National Lacrosse League & Right to Play extend partnership for community outreach program
PHILADELPHIA, February 13, 2017 – The National Lacrosse League (NLL), the largest men’s professional indoor lacrosse league in North America, today announced an extended partnership with Right To Play, a global organization dedicated to educating and empowering youth in need through sport and games, while driving lasting social change in their communities. The NLL has been teaming up with Right To Play for five years to increase awareness of the organization and raise money to support local programming benefiting children in indigenous provinces.
The League-wide initiative will formally kick off its fifth year of collaboration with a Right To Play weekend from February 17-19. Players, coaches and staff from all nine NLL teams will be auctioning player jerseys and hosting fundraising activities to benefit the youth empowerment organization. Representatives from Right To Play will perform a ceremonial ball drop at the Toronto Rock home game, where they will take on the Georgia Swarm. The Rock are also donating 30 tickets to host Right To Play youth participants at the game.
Players will also support Right To Play through additional fundraising and youth lacrosse activities throughout the year. The programming will not only support local children and youth facing adversity, but help grow lacrosse within Indigenous communities across the country
“Supporting Right To Play is a natural fit for the League; because we’re not only giving back to our local team markets, but to Indigenous communities where lacrosse has such deep roots,” said Nick Sakiewicz, Commissioner of the National Lacrosse League. “This is an extraordinary way for the NLL to recognize and celebrate lacrosse’s heritage, while simultaneously supporting and empowering youth.”
Through an ongoing partnership since 2012, the NLL and Right To Play have reached over 1600 Indigenous children and youth with the support of 19 players across the League. In addition to teaching on-the-field skills to play the game, players have taught off-the-field life skills such as leadership and sportsmanship to help children and youth work together to build communities and make a long-term impact. This not only encourages an active lifestyle and educates youth on the game, but also creates a positive experience that they can apply in their everyday lives.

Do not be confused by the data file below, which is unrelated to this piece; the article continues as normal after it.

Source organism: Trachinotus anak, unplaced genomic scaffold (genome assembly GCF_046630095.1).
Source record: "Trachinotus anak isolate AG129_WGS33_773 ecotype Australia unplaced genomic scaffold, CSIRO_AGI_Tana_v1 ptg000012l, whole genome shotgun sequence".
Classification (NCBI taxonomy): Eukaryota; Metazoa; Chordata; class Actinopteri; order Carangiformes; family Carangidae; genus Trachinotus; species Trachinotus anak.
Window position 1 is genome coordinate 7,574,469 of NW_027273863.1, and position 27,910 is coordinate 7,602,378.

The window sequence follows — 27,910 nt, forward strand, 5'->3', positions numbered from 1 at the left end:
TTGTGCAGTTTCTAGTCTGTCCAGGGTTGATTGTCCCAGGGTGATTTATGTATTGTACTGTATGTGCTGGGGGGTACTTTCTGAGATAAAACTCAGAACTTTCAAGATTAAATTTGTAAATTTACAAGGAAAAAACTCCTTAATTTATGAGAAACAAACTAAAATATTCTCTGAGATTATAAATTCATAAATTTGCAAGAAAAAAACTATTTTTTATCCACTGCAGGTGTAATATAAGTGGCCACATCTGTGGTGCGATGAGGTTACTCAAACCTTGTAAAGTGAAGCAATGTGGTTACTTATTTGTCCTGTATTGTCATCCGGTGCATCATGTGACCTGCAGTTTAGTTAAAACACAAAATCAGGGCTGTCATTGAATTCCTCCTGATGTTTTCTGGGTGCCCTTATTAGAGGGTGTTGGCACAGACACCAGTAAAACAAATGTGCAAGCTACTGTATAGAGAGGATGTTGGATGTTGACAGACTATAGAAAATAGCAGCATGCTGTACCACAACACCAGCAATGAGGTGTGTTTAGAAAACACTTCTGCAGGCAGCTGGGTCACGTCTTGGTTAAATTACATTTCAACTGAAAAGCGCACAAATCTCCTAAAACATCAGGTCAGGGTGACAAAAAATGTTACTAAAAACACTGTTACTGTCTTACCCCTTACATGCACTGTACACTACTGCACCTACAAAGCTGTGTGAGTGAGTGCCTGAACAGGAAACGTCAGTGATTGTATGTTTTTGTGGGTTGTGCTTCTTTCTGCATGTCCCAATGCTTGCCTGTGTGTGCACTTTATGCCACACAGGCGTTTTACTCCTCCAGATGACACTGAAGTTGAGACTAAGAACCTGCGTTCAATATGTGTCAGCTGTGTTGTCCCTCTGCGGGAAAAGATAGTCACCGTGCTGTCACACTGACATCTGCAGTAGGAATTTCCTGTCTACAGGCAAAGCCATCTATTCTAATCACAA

”We are thrilled to build upon our work with the National Lacrosse League and its teams, players and coaches to empower Indigenous children and youth through the power of lacrosse,” said Lori Smith, National Director, Right To Play Canada. “In addition to being an integral part of a child’s life, play and sport can also help children and youth learn essential life skills like teamwork and communication. With the support of the National Lacrosse League, we look forward to reaching even more communities with lacrosse-based programming.”
Current players and alumni of the NLL that have supported Right To Play over the past five years include Dan Dawson, Paul Dawson, Shawn Evans, Chet Koneczny, Andrew McBride, Chris McElroy, Creighton Reid, Nick Rose, Brad Self and Luke Wiles.
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About the National Lacrosse League
The National Lacrosse League (NLL) is North America's premier professional indoor lacrosse league. Founded in 1986, the NLL ranks third in average attendance for pro indoor sports worldwide, behind only the NHL and NBA. The League is comprised of nine franchises across the United States and Canada: Buffalo Bandits, Calgary Roughnecks, Colorado Mammoth, Georgia Swarm, New England Black Wolves, Rochester Knighthawks, Saskatchewan Rush, Toronto Rock and Vancouver Stealth. The 2017 NLL regular season, commemorating the League's 31st year, is underway. For more information, visit NLL.com and find the NLL on Facebook, Instagram and Twitter.
About Right to Play
Right To Play is a global organization that uses the transformative power of play to educate and empower children facing adversity. Reaching more than one million children through weekly sport and play activities, Right To Play operates in more than 20 countries worldwide – including Canada. Active in over 85 First Nations communities across Ontario, Manitoba, Alberta and British Columbia, the Promoting Life-skills in Aboriginal Youth (PLAY) program uses sport and play as tools to empower indigenous youth as leaders in their communities. To learn more about Right To Play Canada, please visit, righttoplay.ca or find us on Facebook and Twitter.